Essential oils from an exceptional plant ....

The properties of lavender, the emblematic plant of Provence, are multiple and apply in fields as varied as health, cosmetics, hygiene, well-being and food.

The Egyptians soaked cotton fabrics with lavender during mummification and the Romans used its aromatic qualities to perfume clothes and baths. “Lavender” derives its name from the verb “lavare” – to wash. In the Middle Ages, lavender was considered an aphrodisiac plant and was also used to fight the Bubonic Plague.

What about today?

Lavandes

Lavender or Lavandin?

Lavender and lavandin have been two emblematic, traditional products of Provence for decades. These were still picked in nature at the start of the 20th century. Now cultivated, the two species differ in usage. This is why it is important to distinguish between the different types of lavender.

There are three main botanical species of lavender in France:

The officinal lavender, also known as fine lavender or true lavender (Lavandula angustifolia in Latin), can be found as a wild plant in the dry Mediterranean mountains. It can be identified by its bluish white or intense blue hue. It is also cultivated in the south of France from Aude to Provence-Alpes Côte d’Azure (PACA) via Quercy. True lavender produces the most versatile oil (for both medicinal and cosmetic use). The name originates from the Middle Ages from the Latin lavare, meaning “to wash and purify”, and angustifolia, meaning narrow leaves.

Lavender aspic, lavandula latifolia in Latin, grows as wild plant in Occitania, PACA and on the limestone Causses. It is cultivated in France and Spain and is mainly used for balms against pain.

Lavandin, lavandula bumati, results from the crossing of fine lavender and aspic lavender. Several different varieties of this species are suited for different uses depending on their camphor content. That is why they are regularly used in industrialized products. However, lavandin can be found as a wild plant.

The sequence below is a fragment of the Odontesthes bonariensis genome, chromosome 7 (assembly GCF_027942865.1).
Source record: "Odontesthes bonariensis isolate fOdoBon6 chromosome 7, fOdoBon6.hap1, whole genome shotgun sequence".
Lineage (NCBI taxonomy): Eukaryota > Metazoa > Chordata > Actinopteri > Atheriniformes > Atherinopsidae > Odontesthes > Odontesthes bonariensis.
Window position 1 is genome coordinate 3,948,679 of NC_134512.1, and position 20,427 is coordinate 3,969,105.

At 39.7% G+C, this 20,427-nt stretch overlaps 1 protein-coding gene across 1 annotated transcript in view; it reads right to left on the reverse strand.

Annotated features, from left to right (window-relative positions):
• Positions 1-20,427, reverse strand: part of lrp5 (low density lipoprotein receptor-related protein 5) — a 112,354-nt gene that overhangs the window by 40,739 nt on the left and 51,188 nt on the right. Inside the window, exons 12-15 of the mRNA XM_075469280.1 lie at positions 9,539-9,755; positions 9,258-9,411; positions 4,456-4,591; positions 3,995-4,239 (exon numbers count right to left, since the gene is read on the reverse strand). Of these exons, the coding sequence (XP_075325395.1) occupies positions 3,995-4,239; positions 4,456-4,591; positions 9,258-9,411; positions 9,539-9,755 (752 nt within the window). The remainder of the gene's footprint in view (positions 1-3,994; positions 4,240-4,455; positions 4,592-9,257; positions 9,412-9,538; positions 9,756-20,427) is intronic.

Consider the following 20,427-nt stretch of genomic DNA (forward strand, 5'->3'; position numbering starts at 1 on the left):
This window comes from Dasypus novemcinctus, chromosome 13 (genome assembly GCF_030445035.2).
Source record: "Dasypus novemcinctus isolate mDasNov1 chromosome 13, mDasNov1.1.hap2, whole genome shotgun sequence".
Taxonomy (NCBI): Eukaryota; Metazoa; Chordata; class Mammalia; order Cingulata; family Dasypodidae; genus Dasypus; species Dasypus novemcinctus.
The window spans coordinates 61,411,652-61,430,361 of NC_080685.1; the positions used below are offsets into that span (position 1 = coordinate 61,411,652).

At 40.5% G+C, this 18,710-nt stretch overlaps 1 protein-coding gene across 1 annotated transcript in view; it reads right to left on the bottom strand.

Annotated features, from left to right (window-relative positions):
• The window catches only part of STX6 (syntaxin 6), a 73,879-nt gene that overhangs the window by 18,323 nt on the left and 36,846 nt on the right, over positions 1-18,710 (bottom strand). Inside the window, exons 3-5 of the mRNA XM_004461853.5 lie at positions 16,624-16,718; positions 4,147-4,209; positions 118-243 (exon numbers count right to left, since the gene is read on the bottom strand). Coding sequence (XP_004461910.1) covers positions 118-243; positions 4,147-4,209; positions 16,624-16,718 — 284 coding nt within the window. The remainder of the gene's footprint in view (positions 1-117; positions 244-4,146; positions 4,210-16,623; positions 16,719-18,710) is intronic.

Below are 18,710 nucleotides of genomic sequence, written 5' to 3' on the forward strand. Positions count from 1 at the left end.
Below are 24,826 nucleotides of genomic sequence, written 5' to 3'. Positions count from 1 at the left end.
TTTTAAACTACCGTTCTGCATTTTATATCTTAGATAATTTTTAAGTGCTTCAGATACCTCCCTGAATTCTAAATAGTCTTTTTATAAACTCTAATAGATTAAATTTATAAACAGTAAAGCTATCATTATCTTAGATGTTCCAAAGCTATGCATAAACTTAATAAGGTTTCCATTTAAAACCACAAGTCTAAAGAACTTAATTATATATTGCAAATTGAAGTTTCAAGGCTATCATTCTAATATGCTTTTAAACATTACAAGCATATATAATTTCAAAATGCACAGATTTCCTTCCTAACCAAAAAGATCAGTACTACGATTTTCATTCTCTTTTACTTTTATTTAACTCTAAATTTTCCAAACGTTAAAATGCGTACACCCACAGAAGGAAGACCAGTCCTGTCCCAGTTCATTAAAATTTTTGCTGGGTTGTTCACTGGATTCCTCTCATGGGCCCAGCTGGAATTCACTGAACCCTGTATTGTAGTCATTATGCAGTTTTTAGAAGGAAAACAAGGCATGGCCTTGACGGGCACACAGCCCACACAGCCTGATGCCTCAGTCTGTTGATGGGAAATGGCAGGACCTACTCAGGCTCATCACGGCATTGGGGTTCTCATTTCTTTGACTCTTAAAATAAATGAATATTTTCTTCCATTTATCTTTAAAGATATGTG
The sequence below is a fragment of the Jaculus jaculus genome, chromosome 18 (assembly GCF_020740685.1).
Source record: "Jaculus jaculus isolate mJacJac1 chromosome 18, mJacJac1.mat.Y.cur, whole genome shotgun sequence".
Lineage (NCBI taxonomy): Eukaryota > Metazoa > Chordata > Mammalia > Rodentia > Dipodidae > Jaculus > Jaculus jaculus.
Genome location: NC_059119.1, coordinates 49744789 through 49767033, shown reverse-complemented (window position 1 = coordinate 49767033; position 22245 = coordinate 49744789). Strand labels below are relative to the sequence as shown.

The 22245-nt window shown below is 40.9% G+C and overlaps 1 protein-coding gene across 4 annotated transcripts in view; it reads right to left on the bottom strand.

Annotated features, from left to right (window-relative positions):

AOC “Protecting true lavender from Haute Provence”

Since 1981, true Lavender has been the subject of a controlled designation of origin (AOC) under the label “Fine Lavender of Haute Provence” as a precautionary measure to curb competition from foreign species and distinguish a high-quality product. The plants must be in a geographical area at a minimum altitude of 800m and only in certain departments: Vaucluse, Drôme, Alpes de Haute Provence and Hautes Alpes. A total of 284 municipalities are involved.

While cultivated areas flowered vigorously until 2005, they have since then gone to decline due to successive annual droughts and increased phytoplasma (attack by plant-based pests).

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Essential oils: the (al)chemistry of the senses

Did you know that a pure and natural essential oil contains no fat?

Essential oil is indeed a volatile and natural aromatic substance secreted by aromatic plants in the aerial parts (flowers, leaves, stems, fruits, seeds and twigs) as well as those below ground (roots, rhizome).

Essential oils are obtained through the distillation of aromatic and medicinal plants. These are powerful natural plant extracts of extraordinary effect. By combining them, it is possible to develop new aromatic synergies whose virtues and properties meet specific needs. The essential oils are composed of about twenty large chemical families, and a thousand molecules give each of them their particularity.

Essential oils are extraordinarily effective but pay attention to the instructions for use! It is necessary to be vigilant in choosing them, using them wisely and above all without ever abusing them because in high doses essential oils are toxic: a single drop is enough to flavor a dish, for example.

Lavender contains various molecules that have medicinal properties, including linalool, linalyl acetate, limonene, cineole, and eugenol.
Generally, the flower is distilled to obtain essential oil which has multiple virtues. Thus, lavender can be used as an antidepressant and sedative. It is also used as an analgesic, anti-inflammatory, antiseptic and healing agent. It is also antibacterial. Its hypotensive (regulating blood pressure) and antispasmodic (preventing spasms) qualities are also appreciated.

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How are essential oils extracted?

Several main manufacturing processes are used to extract essential oils:

- Cold extraction: The vegetable substance goes through a hydraulic press where it is subjected to high pressure. This process is reserved for the various citrus fruits (grapefruit, mandarin, …)

- Steam drive/distillation: the plants are immersed in water and placed on one or more trays in a heated still. Heat causes the formation of steam that passes through the plants and carries the aromatic molecules with it. After passing through a refrigeration tank, a liquid composed of water and essential oil is recovered. The lighter essential oil, also referred to as hydrolat or floral water, is easily separable from the mixture. It is loaded with soluble aromas and mineral elements from the plant.